... Screen Capture Quality

This page goes WAY back to about 2010, but it's kept around for some basic information, and for nostalgia.

For obvious reasons, we at HeroComm are always keen on finding the biggest, bestest screen cap images to base our research on, and sure enough Paramount keeps us on our toes with their continued new releases.  Most recently has been their remastered Seasons Two and Three on BluRay DVD.  A few years ago it was the remastered Season One (>>) in HD-DVD format.  Prior to that was the four-episode-per-disc repackaged DVDs, and further back still was a two-episode-per-disc collection that our screen cap library was taken off of.  The re-mastered DVDs available now boast, besides a nice CG Enterprise, filmed images that have been taken directly off of the original negatives, so at a minimum truer color and frame size is promised.

We've also seen the "maximum" that can be obtained with high definition compared to standard DVD.  Simply put, when it comes to resolution, or the amount of raw data contained, there is no comparison... high def blows away standard.  By how much?  For every one pixel on Standard, HD delivers 4.5.  That is nearly half a magnitude improvement!  When astronomers get that kind of step up from a new telescope, they discover galaxies.

Let's talk basics.  Standard DVDs save their data as 720 pixels wide by 480 high per frame (below left).  That's all you get; 345,600 "native" pixels.  This format is called 480p; 480 for the height and the "p" for Progressive scan, simply meaning each line is refreshed after the last one (the other kind is "i" for Interlaced, where every other line is refreshed like in older TVs).  However, since that native image has an aspect ratio (width / height) of 3:2 and a TV set has an aspect ratio of 4:3, a Standard DVD image has to be stretched vertically to be reconstituted into its proper shape, which is 720 wide by 560 high.  Your DVD player will automatically do this, but no extra data is created (below right):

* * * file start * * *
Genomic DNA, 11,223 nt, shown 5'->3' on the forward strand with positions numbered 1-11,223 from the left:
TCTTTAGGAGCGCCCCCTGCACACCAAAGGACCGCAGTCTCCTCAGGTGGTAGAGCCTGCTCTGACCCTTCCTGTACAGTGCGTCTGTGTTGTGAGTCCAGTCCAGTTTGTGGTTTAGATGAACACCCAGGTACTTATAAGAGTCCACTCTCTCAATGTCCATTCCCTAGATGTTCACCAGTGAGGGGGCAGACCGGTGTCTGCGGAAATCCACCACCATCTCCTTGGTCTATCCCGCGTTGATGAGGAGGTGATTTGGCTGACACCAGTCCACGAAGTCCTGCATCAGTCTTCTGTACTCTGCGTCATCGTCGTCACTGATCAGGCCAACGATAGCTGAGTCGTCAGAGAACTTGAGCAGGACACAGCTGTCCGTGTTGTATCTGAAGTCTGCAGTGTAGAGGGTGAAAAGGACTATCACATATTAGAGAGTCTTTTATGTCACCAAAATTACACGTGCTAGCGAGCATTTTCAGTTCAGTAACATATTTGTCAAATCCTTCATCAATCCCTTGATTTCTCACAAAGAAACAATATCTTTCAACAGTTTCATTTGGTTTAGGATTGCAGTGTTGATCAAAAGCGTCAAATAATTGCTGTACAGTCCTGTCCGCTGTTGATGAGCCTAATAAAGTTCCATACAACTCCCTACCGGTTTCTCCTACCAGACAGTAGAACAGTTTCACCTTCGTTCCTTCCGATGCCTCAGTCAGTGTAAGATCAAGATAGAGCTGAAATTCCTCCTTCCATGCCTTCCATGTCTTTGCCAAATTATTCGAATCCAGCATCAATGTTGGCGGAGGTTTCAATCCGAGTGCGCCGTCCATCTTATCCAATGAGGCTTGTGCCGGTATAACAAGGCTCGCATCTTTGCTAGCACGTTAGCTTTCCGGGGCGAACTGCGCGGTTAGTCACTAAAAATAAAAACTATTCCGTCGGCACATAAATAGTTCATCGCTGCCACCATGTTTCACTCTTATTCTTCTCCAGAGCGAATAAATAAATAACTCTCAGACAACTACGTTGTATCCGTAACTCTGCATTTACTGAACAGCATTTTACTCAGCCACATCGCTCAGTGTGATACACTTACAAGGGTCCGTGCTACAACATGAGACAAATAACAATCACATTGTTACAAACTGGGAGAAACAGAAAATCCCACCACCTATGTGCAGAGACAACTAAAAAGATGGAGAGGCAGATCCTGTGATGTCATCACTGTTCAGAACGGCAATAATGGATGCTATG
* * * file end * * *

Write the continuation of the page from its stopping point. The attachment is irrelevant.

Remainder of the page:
Note:  above pictures from a Standard DVD are shown at half scale to fit on this page side-by-side

To contrast, BluRay frames (stored in 1080p format) are 1960 pixels wide x 1080 high.  That makes for a whopping 2,116,800 pixels.  But that is for wide-screen movies.  Again because TV is at a 4:3 ratio, BluRay cannot make use of the full width, so it only gives you 1440 pixels (1080 divided by 3 times 4).  The unused portions end up as black bands to the left and right.  That makes each frame of a classic Star Trek episode displayed at a still-impressive 1,555,200 pixels.  As said before, that is exactly four and a half times more than Standard.  Below are portions of the same frames from Miri illustrating just how much additional detail is now available to us.  Note at a minimum here how nearly every antenna hole in the HD version can be made out separately:

Enlarging a portion of each reveals the true detail we want... plus the undesirable artifacts from the digital compression used to reduce the file size on the disc:

Wow!  That sort of says it all.  We hope for a few nice discoveries as all the episodes get explored in high definition.

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